This week, the 9th Circuit issued a decision that many say represents a sea change in how employers may defend against Equal Pay Claims. The decision in Rizo v. Yovino issued on April 9, 2018 overturned decades of interpretation of the Equal Pay Act and held that prior salary history may not be considered by employers. However, there is some language in the ruling that appears to muddy the general rule announced by the Court.
Under the Equal Pay Act, it is illegal for employers to pay men and women different salaries for substantially similar work. However, an employer may defeat an Equal Pay Act claim by proving that there were legitimate, non-discriminatory reasons for the salary differential. Traditionally, courts have found that one of those legitimate, non-discriminatory reasons might be that the employer based the salary on the compensation the employee received at a prior job.
Indeed, many employers routinely ask what salaries applicants are currently making. In that way, employers understand applicants’ salary expectations but also have an awareness of where to set the salary being offered to the applicant.
In recent times, some jurisdictions have passed laws prohibiting employers from asking about prior salary history. The stated reason for these laws is that it perpetuates prior gender pay discrimination. Basically, if an employee was subjected to a discriminatory wage rate at a prior employer, using that salary at the new employer would set the employee’s salary lower than other employees and, even if the new employer is not overtly acting in a discriminatory manner, would continue the past discriminatory practice.
Right now, the number of jurisdictions with such laws is limited. However, the Rizo decision may change that.
Rizo, a school teacher, was hired by Fresno County as a math consultant. Fresno County had a standard operating procedure that set ten salary steps. When a teacher was hired, salary was set based on taking the teacher’s former salary and adding 5%. Once the salary was calculated, the teacher was placed in the appropriate step of the pay scale. After her hire, Rizo discovered that male math consultants had been hired at higher salary steps. For its part, Fresno County claimed that the use of prior salary was a long-recognized legitimate factor and that if salaries were reviewed as a whole, more women were placed at higher salary steps than men.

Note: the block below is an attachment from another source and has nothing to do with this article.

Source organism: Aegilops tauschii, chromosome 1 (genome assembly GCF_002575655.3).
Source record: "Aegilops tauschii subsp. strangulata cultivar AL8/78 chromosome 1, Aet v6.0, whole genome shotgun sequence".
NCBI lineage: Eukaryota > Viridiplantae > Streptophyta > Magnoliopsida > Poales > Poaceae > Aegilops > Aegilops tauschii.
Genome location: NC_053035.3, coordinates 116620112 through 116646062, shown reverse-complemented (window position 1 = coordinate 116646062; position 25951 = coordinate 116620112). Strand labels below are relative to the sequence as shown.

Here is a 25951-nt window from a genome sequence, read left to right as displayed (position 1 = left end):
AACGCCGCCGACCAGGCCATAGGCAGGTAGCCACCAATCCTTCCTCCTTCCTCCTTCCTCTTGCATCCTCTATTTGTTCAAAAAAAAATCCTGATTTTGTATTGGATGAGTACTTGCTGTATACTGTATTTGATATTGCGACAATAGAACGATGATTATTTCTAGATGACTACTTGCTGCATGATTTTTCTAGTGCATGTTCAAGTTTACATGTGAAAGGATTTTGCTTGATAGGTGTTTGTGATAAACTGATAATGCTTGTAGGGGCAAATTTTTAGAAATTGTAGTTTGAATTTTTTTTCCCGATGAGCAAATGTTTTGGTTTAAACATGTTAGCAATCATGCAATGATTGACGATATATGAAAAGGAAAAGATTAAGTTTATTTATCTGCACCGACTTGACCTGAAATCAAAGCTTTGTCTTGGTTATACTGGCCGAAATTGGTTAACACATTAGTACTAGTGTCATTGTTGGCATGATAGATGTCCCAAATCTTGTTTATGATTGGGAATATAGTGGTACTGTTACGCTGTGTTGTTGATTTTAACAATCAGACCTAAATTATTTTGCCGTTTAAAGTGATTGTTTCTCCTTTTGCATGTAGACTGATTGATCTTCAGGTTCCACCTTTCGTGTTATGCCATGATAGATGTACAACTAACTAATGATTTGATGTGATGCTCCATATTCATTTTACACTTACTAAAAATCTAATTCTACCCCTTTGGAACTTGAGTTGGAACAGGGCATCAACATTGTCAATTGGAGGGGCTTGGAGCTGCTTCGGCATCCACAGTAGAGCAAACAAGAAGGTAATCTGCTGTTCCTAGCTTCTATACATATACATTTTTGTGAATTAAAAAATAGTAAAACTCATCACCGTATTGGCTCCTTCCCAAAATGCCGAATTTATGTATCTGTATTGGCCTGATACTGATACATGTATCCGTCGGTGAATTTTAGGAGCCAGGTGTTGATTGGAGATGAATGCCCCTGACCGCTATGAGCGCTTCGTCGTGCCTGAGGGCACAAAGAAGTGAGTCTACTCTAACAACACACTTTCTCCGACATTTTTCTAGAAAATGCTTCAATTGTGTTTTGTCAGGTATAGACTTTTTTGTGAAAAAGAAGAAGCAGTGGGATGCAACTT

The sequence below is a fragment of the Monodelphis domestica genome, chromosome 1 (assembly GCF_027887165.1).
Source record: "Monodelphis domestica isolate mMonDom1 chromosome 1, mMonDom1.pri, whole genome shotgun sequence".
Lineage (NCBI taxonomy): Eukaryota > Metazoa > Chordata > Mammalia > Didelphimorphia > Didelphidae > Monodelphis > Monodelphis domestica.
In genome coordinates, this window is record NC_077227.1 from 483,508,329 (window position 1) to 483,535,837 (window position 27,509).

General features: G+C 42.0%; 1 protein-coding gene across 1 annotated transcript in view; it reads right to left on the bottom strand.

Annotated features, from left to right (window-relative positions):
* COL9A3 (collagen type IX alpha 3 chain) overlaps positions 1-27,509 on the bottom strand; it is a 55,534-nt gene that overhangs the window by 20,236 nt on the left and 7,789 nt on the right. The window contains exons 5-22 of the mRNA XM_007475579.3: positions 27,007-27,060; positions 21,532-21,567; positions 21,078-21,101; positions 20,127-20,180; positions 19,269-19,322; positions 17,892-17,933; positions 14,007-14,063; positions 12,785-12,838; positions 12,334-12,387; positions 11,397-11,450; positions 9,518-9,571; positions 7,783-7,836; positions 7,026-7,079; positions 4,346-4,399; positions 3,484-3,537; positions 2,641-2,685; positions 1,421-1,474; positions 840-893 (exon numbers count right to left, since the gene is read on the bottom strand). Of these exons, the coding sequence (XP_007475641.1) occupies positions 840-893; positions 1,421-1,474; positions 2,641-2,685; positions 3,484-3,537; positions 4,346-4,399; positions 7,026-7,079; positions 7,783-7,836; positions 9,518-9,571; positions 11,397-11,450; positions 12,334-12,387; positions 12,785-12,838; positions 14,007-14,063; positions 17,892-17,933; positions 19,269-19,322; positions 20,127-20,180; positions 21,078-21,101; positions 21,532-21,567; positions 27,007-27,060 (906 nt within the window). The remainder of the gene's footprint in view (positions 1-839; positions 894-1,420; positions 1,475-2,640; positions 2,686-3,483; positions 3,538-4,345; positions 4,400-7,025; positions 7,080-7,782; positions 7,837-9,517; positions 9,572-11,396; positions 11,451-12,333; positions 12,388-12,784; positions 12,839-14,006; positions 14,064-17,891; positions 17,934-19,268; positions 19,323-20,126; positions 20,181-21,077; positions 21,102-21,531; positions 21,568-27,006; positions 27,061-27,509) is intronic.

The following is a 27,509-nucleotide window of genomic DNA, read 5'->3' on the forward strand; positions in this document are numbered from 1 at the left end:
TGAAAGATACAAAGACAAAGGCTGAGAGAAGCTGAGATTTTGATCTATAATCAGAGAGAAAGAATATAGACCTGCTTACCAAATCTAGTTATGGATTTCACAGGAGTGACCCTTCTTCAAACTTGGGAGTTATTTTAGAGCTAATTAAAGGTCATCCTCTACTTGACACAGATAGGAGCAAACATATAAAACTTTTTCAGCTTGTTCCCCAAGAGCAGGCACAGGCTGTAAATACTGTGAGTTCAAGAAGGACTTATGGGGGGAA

The Ninth Circuit heard the case en banc in order to clarify the law as to whether prior salary history alone or in combination with other factors could be a legitimate factor “other than sex” that justified the salary differential.
The Ninth Circuit held that prior salary alone cannot be a legitimate factor other than sex. It then went even further, which caught most people off guard, and said that prior salary is never a legitimate business factor even if taken into consideration with other factors. The Court did say that there might be individualized cases where salary was negotiated and past salary came into play and that it took no position on whether prior salary could be considered in those cases.
This ruling is contradictory and employers should not consider this language a safe harbor. Given the other language in the opinion that repeatedly states that asking about prior salary frustrates the entire purposes of the Equal Pay Act and should never be considered, employers should not bank on the fact that there might be some conceivable fact pattern that allows employers to consider prior salary history. This is true, despite the very valid points brought out in the concurring opinions, that there are times that prior salary history has nothing to do with gender. For example, prior salary may have been set based on cost of living or demand for particular jobs.
Based on this ruling, the safest course of action would be for employers within the Ninth Circuit to never ask about prior salary history. However, what happens if the applicant volunteers it while trying to negotiate terms and conditions of the new job? This decision doesn’t really answer that question.
At this point, there are other circuits that allow for the consideration of prior salary history in combination with other factors. It will be interesting to see if the Supreme Court decides to take up the split.